Each year, seniors lose billions of dollars to financial exploitation. This crime deprives older adults of their resources and independence. Fraudsters prey on seniors because as a whole, older adults possess more financial assets than other demographics. Seniors tend to own their own homes, have accrued savings over their lifetimes, generally have better credit and tend to be more trusting of others relative to younger populations. Criminals have engineered specific scams to target seniors. Despite the threat, there are steps seniors and loved ones can take to protect themselves, as well as recognize the scams that put them at risk.
Recognize the Scam
- Be suspicious of any call from a government agency asking for money or information.
- Do not trust caller ID, even if it may look real, it can be faked.
- Never pay with a gift card, wire transfer or cryptocurrency. If someone tells you to pay this way, it is a scam.
- Avoid replying to unsolicited emails or clicking links from unfamiliar sources.
- Check with the real agency, person, or company. Look up the phone number yourself, and call to find out if they are trying to reach you and why.
- Report the scam. The Federal Trade Commission is the primary agency collecting scam reports. The scams can be reported online or by phone call.
Scams to Look Out For
- Imposter: scammers call or send texts impersonating government officials to manipulate seniors into sharing sensitive information. They often pretend to be a family member in an emergency situation and claim to need money right away.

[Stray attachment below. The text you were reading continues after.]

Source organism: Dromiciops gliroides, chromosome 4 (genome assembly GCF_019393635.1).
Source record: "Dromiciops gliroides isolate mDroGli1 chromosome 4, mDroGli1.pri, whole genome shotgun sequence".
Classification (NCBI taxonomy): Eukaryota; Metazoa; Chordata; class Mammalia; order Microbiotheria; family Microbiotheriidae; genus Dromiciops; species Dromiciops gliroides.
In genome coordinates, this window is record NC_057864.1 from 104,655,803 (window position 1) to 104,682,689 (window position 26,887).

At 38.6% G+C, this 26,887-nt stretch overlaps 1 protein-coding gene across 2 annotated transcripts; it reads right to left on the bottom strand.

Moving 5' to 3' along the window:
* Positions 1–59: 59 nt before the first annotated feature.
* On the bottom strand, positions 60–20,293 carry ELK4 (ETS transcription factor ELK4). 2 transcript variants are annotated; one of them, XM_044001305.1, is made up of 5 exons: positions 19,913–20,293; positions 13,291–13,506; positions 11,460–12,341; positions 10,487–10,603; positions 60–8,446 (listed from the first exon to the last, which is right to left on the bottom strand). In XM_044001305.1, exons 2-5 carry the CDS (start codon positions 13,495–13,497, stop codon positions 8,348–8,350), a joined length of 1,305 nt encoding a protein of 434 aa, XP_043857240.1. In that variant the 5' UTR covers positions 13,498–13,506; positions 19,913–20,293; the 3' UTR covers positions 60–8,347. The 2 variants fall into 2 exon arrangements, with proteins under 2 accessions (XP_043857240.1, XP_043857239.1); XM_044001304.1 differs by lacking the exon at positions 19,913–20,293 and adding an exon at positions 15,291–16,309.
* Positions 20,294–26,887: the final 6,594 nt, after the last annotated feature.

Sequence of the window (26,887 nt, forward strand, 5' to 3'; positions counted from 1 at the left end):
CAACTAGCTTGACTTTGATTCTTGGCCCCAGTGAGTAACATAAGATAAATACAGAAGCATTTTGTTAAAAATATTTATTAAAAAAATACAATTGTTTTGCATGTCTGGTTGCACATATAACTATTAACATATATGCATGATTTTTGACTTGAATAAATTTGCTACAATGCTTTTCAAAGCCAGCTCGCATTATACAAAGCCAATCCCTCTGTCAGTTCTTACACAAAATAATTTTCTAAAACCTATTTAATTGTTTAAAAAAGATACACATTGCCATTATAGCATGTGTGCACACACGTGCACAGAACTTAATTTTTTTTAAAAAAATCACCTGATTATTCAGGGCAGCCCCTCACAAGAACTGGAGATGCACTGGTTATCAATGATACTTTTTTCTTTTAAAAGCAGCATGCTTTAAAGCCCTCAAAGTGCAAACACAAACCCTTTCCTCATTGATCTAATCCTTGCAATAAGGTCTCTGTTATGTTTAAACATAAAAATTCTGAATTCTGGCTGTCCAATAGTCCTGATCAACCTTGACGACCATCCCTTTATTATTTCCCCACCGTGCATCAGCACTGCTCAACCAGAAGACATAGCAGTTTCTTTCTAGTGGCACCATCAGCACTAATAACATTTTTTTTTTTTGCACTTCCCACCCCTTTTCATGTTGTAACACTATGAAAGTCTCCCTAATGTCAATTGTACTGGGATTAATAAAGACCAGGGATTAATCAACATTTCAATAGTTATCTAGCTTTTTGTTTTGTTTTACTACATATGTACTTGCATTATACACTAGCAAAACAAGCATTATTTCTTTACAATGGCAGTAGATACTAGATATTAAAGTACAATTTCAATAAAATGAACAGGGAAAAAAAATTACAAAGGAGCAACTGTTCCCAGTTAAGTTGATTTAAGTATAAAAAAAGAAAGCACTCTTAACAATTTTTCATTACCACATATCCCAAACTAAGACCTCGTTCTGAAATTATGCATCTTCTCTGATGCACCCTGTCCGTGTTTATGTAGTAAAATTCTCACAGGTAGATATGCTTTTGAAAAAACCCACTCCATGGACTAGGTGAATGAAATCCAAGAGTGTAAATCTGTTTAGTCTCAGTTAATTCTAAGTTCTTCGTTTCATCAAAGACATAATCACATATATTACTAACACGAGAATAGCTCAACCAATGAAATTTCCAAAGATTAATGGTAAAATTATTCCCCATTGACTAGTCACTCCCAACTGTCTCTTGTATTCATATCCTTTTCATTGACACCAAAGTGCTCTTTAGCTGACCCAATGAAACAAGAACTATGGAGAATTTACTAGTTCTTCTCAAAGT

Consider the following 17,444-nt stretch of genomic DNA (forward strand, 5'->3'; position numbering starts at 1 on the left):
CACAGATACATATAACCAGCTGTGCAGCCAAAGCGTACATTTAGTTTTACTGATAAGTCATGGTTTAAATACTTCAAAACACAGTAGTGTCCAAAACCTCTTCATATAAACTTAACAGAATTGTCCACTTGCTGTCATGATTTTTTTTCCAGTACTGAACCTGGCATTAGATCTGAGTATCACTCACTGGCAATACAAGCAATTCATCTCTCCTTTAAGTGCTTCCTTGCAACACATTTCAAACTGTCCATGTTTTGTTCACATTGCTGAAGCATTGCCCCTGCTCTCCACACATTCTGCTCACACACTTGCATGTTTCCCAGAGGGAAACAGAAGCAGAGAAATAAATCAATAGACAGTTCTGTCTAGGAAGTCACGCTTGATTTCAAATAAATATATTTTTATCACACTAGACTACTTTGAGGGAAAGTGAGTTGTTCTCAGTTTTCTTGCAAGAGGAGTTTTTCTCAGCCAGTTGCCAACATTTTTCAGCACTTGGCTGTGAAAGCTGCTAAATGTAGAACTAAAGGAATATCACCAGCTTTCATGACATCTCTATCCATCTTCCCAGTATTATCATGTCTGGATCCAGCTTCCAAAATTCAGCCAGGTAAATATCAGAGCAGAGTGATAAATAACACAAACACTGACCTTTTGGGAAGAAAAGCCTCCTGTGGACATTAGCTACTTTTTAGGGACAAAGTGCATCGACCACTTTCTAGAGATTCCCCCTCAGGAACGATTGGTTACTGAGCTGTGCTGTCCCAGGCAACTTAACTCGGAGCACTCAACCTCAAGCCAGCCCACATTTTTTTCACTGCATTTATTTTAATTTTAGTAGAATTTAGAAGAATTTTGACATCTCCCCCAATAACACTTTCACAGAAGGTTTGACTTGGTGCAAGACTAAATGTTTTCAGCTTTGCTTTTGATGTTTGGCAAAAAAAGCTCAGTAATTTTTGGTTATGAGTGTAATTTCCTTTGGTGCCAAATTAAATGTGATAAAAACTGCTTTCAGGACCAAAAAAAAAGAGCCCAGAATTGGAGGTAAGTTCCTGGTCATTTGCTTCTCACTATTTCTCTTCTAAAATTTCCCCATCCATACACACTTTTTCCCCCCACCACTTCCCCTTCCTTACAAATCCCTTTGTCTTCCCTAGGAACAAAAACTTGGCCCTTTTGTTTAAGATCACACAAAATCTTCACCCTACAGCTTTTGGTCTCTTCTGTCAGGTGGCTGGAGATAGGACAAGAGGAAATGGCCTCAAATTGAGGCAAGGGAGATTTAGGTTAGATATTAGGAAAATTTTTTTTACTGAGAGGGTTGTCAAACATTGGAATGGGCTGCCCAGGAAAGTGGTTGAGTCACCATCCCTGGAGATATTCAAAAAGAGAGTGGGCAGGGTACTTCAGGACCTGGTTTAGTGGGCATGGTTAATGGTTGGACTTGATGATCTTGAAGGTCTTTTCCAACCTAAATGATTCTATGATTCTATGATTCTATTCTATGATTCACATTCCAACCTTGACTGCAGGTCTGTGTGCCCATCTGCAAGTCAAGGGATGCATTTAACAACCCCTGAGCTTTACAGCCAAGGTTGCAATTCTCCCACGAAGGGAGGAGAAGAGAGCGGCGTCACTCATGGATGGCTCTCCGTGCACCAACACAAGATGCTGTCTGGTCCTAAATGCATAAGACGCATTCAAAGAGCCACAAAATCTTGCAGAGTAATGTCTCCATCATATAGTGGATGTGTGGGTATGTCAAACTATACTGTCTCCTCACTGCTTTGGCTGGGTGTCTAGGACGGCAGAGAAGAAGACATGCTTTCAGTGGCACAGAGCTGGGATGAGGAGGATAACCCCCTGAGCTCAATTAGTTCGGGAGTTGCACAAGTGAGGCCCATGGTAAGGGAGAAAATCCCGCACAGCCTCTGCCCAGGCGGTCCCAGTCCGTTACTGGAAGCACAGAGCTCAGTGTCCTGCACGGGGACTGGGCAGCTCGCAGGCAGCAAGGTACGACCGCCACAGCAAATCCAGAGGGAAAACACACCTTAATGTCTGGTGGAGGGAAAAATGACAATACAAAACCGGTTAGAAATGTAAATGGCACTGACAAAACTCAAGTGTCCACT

- Lottery/Sweepstakes: Seniors receive messages indicating that they won a foreign or domestic prize or lottery, but are required to pay a fee to access their “winnings”.
- Email: Seniors may receive emails asking them to update or verify their personal information from a seemingly legitimate organization, but if they click the links, they will be providing sensitive information to scammers.
- Check Fraud: Scammers send seniors money via check, and claim they overpaid. They then ask the victim to send part of it back, but the original check was fraudulent. The victim ends up sending their own money to the scammer.
The scams listed can all be reported to the Federal Trade Commission at ReportFraud.ftc.gov. Education is one of the most important tools in preventing elder financial exploitation. Seniors who are aware of prevailing scams and how criminals seek to exploit people are more likely to recognize frauds, and protect themselves from financial abuse.
Content provided by the American Bankers Association.